Monday, January 4, 2010

Atheism, Me, and a Book I want to read

I've never been able to make the intellectual/faith leap to confident atheism, and I know I've made posts here that are at least mildly critical of the most dogmatic among the so-called New Atheists.

But I also have no interest in arguing with the Atheists or trying to "prove them wrong." (If you don't know why, read this.)

Frankly, I don't believe in a god who says that anyone who doesn't believe in him/her/it is consigned to some kind of eternal torture and punishment. I do think the New Atheists are doing important work in forcing us to confront our religious assumptions, although I get frustrated when they fall back on the same kind of Biblical literalism as the Fundamentalists, and when they diss or dismiss liberal religion.

All that is by way of long-winded introduction to a link: An Atheist Defends Religion is a book I want to add to my ever-growing reading list...


I got to thinking about the prospect of a book by a theist or other religious person defending atheism.

Michael Dowd sort of fits, I guess, with the caveat that he considers himself neither theist nor atheist.

And here's a book that, while a rejoinder to Sam Harris' Letter to a Christian Nation, in many ways sides with the new atheists' critique of fundamentalism.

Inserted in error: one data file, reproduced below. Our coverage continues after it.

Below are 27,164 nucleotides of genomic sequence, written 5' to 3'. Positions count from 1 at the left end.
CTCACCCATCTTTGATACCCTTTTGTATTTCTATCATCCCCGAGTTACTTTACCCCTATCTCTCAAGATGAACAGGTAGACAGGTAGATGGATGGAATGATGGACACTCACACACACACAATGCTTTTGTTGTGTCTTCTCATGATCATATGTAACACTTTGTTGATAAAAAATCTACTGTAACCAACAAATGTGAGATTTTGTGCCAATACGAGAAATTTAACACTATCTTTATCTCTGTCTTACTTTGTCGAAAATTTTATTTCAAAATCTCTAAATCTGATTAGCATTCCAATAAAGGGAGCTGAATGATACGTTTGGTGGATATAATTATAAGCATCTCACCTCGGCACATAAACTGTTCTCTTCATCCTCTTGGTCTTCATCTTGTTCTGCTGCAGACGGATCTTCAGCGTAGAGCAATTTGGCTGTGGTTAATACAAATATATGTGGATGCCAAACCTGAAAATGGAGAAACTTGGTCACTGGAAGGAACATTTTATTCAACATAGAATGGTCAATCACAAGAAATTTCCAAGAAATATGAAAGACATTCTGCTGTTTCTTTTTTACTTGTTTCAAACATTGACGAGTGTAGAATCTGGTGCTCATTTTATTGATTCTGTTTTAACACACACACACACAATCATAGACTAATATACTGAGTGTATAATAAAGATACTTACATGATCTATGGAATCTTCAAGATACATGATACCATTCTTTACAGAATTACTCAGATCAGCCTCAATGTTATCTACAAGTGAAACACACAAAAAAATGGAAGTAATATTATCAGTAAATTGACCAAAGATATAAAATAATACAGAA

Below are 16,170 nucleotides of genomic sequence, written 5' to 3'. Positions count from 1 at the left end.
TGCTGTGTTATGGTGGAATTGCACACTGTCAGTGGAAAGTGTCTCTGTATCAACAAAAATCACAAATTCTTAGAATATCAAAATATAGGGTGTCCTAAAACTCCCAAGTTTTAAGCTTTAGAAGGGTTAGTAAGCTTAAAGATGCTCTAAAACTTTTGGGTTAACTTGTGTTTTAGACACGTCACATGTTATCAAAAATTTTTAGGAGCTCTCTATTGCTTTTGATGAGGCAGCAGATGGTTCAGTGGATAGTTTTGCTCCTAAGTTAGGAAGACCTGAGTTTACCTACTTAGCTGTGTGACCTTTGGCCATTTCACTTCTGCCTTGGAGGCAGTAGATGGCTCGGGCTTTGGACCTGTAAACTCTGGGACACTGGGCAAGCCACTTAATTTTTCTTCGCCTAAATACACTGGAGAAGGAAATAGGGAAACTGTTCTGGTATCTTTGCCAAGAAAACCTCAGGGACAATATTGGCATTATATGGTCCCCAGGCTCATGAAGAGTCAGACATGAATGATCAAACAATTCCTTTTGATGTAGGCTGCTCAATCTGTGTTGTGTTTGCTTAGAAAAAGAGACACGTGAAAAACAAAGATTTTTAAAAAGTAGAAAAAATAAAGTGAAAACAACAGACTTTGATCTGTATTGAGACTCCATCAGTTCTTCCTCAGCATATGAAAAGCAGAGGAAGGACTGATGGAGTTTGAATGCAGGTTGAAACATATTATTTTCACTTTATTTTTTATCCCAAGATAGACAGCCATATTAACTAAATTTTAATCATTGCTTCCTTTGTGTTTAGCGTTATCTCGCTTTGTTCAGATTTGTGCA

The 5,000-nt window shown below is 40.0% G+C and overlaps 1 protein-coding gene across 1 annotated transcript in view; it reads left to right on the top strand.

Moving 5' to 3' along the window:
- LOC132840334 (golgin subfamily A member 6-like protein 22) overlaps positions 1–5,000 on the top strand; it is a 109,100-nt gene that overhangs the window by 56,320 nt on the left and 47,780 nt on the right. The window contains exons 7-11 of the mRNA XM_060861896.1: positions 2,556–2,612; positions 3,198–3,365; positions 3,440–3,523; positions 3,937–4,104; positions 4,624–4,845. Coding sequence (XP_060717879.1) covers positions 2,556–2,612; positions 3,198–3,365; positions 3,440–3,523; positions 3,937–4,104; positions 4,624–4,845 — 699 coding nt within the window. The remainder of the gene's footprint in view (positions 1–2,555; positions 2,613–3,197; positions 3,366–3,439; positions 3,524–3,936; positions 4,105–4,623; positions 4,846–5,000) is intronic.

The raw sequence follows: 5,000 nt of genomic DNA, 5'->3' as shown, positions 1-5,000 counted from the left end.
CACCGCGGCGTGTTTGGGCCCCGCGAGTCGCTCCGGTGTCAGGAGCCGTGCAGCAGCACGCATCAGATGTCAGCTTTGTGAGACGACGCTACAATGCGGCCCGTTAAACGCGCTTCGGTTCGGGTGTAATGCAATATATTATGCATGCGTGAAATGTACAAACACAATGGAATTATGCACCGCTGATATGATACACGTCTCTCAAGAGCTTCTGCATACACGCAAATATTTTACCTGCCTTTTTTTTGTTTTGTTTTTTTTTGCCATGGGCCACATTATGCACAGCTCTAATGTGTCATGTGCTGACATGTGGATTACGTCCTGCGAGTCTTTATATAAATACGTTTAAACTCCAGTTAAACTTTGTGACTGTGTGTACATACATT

As an aside: I read the above, A Friendly Letter to Skeptics and Atheists, sometime earlier this year or late last year. Came away from it basically liking its approach. But I'd forgotten the title when I was trying to prepare this update and did some fruitless searching on Google and Amazon until I finally located it, but not until I encountered a lot of tendentious works attempting to rebut Harris, Dawkins, et al. Reminded me of that video I linked to the other day.

1 comment:

  1. Hello:

    I am the author of "An Atheist Defends Religion," and the book is very much about finding a moderate middle path -- one that is kinder and gentler than the vociferous, viscious, and vindictive New Atheism.

    You can get a taste of my book through its companion web site ( and blog, Atheism 3.0 (

    I apologize that the two blog posts are rather long. They are more like op-ed pieces than stream-of-consciousness pieces. The first distinguishes between the New Atheism and new New Atheism (what one religious writer distinguished between Atheism 2.0 and Atheism 3.0). The second blog speaks about the issue of whether it is possible to be good without God (the answer: yes, but only under rarefied conditions).

    Thank you again for the acknowledgement. And I hope you get to read the book.

    Bruce Sheiman


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